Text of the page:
. Cf. Code of Canon Law, Canon 586, 1.
. Cf. Code of Canon Law, Canon 586, 2.
. Cf. Code of Canon Law, Canon 615.
Monasteries of nuns have had different kinds of bonds with the corresponding Institutes of men, bonds which in practice have been applied in different ways.
A relationship between monasteries and the corresponding Institute of men, as long as the discipline of enclosure is safeguarded, can favour growth in their common spirituality. In this light, the association of monasteries with the male Institute, while respecting the juridical autonomy proper to each, aims at preserving in the monasteries themselves the genuine spirit of the religious family with a view to its concrete expression in a solely contemplative dimension.
A monastery associated with an Institute of men retains its own rule of life and governance. For this reason, the definition of reciprocal rights and obligations, aimed at the spiritual good, must safeguard the effective autonomy of the monastery.
In the new vision and perspective in which the Church today envisages the role and presence of women, it is necessary to overcome, wherever it may still exist, that form of juridical supervision by Orders of men and regular Superiors which de facto limits the autonomy of monasteries of nuns.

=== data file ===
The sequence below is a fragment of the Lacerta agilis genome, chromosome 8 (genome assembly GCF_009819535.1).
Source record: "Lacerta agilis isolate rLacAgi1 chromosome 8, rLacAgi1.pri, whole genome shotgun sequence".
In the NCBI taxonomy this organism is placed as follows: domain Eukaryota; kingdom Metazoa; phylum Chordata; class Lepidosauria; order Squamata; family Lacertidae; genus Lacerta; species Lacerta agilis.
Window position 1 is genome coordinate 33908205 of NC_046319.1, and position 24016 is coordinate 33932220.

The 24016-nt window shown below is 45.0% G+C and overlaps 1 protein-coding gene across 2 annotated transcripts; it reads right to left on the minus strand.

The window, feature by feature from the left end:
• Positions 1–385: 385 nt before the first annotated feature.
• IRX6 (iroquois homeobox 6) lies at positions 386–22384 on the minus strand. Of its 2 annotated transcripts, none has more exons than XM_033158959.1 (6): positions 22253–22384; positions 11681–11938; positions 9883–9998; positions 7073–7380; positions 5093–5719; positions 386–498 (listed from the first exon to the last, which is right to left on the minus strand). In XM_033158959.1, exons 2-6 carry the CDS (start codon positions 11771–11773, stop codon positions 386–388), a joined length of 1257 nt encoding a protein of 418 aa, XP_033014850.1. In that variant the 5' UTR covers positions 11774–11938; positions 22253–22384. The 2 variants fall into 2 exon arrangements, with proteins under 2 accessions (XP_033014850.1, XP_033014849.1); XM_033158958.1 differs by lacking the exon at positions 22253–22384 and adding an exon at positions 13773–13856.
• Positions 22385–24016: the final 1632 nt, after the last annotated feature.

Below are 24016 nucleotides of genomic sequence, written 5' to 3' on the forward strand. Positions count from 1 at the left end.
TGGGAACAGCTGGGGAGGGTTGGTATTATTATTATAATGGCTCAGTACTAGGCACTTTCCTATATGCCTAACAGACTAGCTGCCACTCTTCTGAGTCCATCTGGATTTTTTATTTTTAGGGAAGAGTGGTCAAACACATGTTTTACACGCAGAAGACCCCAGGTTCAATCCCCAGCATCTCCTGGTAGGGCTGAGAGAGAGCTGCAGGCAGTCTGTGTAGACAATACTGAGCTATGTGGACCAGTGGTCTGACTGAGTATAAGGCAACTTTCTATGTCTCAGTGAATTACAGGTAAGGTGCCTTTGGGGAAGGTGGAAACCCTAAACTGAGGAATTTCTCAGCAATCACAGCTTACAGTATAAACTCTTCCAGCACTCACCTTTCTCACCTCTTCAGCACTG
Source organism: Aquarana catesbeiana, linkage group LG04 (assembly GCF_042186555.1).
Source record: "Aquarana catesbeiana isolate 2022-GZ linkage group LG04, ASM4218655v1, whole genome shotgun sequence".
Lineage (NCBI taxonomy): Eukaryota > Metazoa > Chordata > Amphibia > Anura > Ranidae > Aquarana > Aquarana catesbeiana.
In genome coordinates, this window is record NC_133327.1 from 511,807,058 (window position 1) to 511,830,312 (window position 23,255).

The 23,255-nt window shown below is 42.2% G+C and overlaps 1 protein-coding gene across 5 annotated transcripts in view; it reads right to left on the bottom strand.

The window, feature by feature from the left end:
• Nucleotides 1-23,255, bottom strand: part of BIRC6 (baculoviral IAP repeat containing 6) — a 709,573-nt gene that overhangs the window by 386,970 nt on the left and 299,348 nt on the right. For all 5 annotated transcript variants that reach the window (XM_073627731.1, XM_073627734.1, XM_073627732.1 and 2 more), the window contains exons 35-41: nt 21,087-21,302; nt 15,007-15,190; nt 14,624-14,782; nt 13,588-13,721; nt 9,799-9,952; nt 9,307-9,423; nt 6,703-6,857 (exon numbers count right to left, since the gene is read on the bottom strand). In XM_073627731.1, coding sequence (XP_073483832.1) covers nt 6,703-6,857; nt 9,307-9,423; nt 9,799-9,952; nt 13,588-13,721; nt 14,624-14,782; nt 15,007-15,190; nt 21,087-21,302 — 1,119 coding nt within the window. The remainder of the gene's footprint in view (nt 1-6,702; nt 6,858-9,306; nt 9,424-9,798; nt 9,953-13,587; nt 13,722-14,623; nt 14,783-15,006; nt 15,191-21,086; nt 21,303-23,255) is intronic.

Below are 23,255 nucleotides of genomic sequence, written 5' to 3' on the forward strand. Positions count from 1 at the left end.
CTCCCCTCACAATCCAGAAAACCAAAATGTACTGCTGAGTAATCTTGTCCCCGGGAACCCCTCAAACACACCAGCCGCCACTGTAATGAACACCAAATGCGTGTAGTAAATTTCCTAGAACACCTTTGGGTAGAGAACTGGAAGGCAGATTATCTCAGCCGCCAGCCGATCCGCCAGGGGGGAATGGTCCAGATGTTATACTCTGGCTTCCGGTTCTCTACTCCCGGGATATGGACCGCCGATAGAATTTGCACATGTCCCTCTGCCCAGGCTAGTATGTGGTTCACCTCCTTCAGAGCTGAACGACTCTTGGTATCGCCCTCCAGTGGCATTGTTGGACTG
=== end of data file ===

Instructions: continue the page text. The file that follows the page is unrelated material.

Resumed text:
Men Superiors are to carry out their task in a spirit of cooperation and humble service, without creating improper submission to themselves, in order that the nuns may make decisions regarding all that concerns their religious life with freedom of spirit and a sense of responsibility.
PART IV. ASSOCIATIONS AND FEDERATIONS27. Associations and Federations are a means of ensuring support and coordination between monasteries, in order that the latter may properly fulfil their vocation in the Church. Their principal purpose is therefore to safeguard and promote the values of the contemplative life in the monasteries which belong to them.